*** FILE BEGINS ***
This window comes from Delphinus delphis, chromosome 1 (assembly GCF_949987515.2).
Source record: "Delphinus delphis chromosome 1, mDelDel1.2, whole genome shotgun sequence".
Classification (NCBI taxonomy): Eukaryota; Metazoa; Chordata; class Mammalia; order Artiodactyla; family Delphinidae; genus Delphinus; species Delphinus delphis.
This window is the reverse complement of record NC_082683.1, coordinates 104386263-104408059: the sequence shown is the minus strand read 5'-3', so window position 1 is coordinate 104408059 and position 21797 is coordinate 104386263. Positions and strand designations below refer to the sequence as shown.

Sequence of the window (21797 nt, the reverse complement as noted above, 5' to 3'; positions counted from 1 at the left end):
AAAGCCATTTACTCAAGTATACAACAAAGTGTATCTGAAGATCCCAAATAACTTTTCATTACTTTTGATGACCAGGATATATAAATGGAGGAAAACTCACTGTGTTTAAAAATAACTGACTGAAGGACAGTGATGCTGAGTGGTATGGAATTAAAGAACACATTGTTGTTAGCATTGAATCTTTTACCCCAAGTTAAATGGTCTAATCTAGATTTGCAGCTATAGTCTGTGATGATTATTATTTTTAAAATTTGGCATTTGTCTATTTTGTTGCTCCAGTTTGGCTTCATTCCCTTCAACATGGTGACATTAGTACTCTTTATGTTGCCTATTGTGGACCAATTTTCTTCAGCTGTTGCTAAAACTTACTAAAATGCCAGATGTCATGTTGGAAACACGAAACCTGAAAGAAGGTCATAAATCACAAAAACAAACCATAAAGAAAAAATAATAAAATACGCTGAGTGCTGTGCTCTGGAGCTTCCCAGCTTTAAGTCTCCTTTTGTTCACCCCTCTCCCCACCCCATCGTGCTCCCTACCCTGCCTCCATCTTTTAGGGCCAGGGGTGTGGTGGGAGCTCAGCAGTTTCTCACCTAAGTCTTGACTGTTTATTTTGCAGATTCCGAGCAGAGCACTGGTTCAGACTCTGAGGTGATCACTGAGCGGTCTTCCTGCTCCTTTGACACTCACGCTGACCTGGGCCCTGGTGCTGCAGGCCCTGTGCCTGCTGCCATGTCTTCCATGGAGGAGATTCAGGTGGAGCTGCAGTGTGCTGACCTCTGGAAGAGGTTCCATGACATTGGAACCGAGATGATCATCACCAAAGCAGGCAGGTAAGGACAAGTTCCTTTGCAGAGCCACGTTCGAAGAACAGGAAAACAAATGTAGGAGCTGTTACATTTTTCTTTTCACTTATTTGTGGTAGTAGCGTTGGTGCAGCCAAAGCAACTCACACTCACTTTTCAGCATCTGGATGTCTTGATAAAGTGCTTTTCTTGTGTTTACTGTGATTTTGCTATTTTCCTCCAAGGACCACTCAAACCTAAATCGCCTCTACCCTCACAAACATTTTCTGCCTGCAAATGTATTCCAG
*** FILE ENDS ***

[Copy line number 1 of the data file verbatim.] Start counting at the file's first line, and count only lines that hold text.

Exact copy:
This window comes from Delphinus delphis, chromosome 1 (assembly GCF_949987515.2).